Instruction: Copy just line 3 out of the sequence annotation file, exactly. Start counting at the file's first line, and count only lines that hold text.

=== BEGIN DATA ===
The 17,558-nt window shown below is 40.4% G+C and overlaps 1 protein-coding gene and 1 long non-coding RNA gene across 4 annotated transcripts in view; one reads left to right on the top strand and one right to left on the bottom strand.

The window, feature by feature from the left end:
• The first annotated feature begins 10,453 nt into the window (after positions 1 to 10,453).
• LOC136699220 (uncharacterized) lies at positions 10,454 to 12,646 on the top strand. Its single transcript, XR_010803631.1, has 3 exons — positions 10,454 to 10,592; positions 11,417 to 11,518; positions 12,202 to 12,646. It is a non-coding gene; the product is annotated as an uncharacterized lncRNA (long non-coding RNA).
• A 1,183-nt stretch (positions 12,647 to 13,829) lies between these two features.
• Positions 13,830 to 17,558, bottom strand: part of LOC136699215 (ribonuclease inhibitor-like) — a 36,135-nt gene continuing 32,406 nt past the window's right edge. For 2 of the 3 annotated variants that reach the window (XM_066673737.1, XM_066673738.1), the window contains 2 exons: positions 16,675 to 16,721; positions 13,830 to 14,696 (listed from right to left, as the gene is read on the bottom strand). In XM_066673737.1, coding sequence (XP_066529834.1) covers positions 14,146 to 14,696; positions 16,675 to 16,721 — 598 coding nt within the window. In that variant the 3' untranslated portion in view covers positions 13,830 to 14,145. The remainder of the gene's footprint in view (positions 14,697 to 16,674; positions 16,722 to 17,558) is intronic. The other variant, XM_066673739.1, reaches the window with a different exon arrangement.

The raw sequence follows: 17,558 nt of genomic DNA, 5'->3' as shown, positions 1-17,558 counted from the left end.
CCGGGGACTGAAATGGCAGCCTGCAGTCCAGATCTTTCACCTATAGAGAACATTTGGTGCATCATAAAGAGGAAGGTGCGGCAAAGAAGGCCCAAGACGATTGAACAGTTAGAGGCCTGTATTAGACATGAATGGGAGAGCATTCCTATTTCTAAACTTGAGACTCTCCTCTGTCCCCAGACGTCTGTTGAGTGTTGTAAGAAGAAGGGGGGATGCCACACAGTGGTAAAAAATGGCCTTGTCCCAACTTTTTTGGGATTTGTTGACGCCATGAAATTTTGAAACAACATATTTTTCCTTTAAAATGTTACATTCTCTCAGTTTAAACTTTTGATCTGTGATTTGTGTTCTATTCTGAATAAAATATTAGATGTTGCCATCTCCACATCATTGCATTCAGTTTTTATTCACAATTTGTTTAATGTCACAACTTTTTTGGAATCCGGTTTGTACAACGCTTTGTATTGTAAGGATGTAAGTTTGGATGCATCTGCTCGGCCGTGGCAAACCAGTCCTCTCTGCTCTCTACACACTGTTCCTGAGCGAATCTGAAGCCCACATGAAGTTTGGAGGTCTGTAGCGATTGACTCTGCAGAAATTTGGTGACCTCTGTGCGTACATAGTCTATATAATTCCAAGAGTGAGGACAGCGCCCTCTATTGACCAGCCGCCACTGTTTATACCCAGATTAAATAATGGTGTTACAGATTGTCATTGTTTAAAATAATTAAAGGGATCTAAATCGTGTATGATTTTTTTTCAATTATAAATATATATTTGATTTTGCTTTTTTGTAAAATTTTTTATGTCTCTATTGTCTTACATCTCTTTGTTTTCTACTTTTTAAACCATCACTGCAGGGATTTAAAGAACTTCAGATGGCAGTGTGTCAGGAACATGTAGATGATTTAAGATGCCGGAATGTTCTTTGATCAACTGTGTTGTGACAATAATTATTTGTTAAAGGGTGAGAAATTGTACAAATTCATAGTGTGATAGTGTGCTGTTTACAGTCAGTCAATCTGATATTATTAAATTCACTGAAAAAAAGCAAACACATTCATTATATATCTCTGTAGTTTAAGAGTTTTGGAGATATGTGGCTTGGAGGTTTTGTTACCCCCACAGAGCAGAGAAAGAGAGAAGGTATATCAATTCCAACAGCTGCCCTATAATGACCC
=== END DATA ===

• The first annotated feature begins 10,453 nt into the window (after positions 1 to 10,453).